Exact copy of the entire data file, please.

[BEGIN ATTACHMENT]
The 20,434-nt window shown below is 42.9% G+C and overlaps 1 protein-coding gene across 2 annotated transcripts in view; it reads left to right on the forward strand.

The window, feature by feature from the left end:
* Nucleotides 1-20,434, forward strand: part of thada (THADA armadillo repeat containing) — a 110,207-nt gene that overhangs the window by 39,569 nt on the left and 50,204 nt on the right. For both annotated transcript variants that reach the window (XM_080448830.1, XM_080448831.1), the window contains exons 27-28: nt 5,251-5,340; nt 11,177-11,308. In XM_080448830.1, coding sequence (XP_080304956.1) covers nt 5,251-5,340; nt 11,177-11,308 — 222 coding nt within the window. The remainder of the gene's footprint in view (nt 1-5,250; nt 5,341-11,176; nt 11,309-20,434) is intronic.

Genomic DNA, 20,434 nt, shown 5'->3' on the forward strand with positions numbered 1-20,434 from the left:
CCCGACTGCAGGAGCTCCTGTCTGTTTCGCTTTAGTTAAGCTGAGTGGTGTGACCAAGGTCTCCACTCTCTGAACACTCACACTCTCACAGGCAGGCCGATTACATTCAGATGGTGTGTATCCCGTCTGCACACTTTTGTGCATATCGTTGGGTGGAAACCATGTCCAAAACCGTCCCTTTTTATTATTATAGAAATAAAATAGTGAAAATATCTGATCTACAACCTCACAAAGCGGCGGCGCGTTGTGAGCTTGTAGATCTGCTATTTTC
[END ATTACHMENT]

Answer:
The 20,434-nt window shown below is 42.9% G+C and overlaps 1 protein-coding gene across 2 annotated transcripts in view; it reads left to right on the forward strand.

The window, feature by feature from the left end:
* Nucleotides 1-20,434, forward strand: part of thada (THADA armadillo repeat containing) — a 110,207-nt gene that overhangs the window by 39,569 nt on the left and 50,204 nt on the right. For both annotated transcript variants that reach the window (XM_080448830.1, XM_080448831.1), the window contains exons 27-28: nt 5,251-5,340; nt 11,177-11,308. In XM_080448830.1, coding sequence (XP_080304956.1) covers nt 5,251-5,340; nt 11,177-11,308 — 222 coding nt within the window. The remainder of the gene's footprint in view (nt 1-5,250; nt 5,341-11,176; nt 11,309-20,434) is intronic.

Genomic DNA, 20,434 nt, shown 5'->3' on the forward strand with positions numbered 1-20,434 from the left:
CCCGACTGCAGGAGCTCCTGTCTGTTTCGCTTTAGTTAAGCTGAGTGGTGTGACCAAGGTCTCCACTCTCTGAACACTCACACTCTCACAGGCAGGCCGATTACATTCAGATGGTGTGTATCCCGTCTGCACACTTTTGTGCATATCGTTGGGTGGAAACCATGTCCAAAACCGTCCCTTTTTATTATTATAGAAATAAAATAGTGAAAATATCTGATCTACAACCTCACAAAGCGGCGGCGCGTTGTGAGCTTGTAGATCTGCTATTTTC